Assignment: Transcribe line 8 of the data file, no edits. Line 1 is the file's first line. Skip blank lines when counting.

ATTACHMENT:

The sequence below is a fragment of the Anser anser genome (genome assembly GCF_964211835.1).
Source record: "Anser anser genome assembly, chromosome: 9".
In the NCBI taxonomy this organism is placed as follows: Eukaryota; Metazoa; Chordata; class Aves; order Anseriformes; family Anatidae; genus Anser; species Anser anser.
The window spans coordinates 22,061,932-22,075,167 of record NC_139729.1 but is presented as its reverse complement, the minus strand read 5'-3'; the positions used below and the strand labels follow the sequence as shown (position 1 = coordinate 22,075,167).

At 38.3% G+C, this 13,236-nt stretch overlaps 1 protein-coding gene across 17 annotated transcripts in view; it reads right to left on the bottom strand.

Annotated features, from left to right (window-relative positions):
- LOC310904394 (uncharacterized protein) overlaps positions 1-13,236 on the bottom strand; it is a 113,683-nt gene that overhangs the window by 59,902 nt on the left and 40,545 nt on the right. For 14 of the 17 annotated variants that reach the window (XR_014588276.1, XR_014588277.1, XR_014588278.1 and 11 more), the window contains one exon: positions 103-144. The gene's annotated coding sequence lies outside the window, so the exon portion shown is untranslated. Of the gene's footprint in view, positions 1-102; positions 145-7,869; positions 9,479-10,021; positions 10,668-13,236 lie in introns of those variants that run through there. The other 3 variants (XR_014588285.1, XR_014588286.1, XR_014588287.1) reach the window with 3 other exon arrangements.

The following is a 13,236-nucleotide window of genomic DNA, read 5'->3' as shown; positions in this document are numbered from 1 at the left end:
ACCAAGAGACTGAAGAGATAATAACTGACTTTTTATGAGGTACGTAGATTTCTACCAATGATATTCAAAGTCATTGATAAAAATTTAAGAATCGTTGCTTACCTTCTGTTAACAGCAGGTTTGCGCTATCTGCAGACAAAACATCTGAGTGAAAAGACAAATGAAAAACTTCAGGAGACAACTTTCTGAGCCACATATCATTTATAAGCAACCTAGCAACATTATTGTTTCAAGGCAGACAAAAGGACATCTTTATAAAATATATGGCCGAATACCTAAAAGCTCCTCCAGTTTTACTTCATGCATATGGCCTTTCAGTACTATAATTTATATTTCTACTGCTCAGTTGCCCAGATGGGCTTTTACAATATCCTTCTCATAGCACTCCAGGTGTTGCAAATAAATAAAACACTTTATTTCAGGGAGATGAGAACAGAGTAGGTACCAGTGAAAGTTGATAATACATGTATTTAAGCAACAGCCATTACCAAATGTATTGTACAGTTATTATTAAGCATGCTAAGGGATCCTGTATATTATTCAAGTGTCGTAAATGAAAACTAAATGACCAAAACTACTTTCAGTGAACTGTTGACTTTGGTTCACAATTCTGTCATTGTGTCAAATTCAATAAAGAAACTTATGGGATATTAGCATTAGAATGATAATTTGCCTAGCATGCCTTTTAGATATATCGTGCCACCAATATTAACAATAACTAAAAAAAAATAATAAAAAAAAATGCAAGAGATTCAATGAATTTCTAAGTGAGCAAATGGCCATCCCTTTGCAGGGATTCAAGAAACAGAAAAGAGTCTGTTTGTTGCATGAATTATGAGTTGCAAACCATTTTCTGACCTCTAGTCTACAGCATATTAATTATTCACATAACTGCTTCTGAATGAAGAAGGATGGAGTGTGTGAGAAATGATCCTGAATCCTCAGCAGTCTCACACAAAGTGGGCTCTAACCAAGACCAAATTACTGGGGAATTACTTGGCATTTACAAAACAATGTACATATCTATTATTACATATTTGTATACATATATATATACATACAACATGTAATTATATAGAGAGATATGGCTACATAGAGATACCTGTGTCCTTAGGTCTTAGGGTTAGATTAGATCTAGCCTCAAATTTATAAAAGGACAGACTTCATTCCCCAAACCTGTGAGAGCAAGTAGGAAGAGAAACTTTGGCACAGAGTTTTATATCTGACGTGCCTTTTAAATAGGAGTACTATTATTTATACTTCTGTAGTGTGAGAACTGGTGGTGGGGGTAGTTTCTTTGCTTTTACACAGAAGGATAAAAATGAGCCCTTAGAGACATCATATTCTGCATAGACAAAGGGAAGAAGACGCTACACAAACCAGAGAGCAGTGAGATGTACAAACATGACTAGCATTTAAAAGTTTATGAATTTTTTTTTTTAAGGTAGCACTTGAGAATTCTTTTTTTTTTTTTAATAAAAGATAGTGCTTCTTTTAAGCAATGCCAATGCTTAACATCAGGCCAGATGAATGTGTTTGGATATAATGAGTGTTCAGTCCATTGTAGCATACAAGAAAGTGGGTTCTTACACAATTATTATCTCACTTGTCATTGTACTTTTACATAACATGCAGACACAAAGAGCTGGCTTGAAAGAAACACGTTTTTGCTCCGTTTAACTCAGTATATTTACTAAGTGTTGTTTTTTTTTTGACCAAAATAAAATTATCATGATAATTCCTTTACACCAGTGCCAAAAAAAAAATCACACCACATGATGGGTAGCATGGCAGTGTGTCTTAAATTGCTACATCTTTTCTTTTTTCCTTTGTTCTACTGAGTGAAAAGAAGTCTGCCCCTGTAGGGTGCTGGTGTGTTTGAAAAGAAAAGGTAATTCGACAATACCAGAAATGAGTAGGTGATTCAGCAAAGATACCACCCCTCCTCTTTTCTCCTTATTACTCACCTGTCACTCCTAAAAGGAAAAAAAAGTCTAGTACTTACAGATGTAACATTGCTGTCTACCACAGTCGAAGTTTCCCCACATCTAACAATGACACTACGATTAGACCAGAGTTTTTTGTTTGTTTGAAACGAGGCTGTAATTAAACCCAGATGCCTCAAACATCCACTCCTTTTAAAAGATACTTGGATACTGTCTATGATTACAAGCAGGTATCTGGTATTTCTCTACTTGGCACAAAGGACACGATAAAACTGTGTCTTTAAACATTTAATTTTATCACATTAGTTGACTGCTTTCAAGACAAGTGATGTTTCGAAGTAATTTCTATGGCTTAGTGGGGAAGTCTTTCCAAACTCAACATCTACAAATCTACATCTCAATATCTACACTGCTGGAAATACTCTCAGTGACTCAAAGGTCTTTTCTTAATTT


The following is a 13,236-nucleotide window of genomic DNA, read 5'->3' as shown; positions in this document are numbered from 1 at the left end: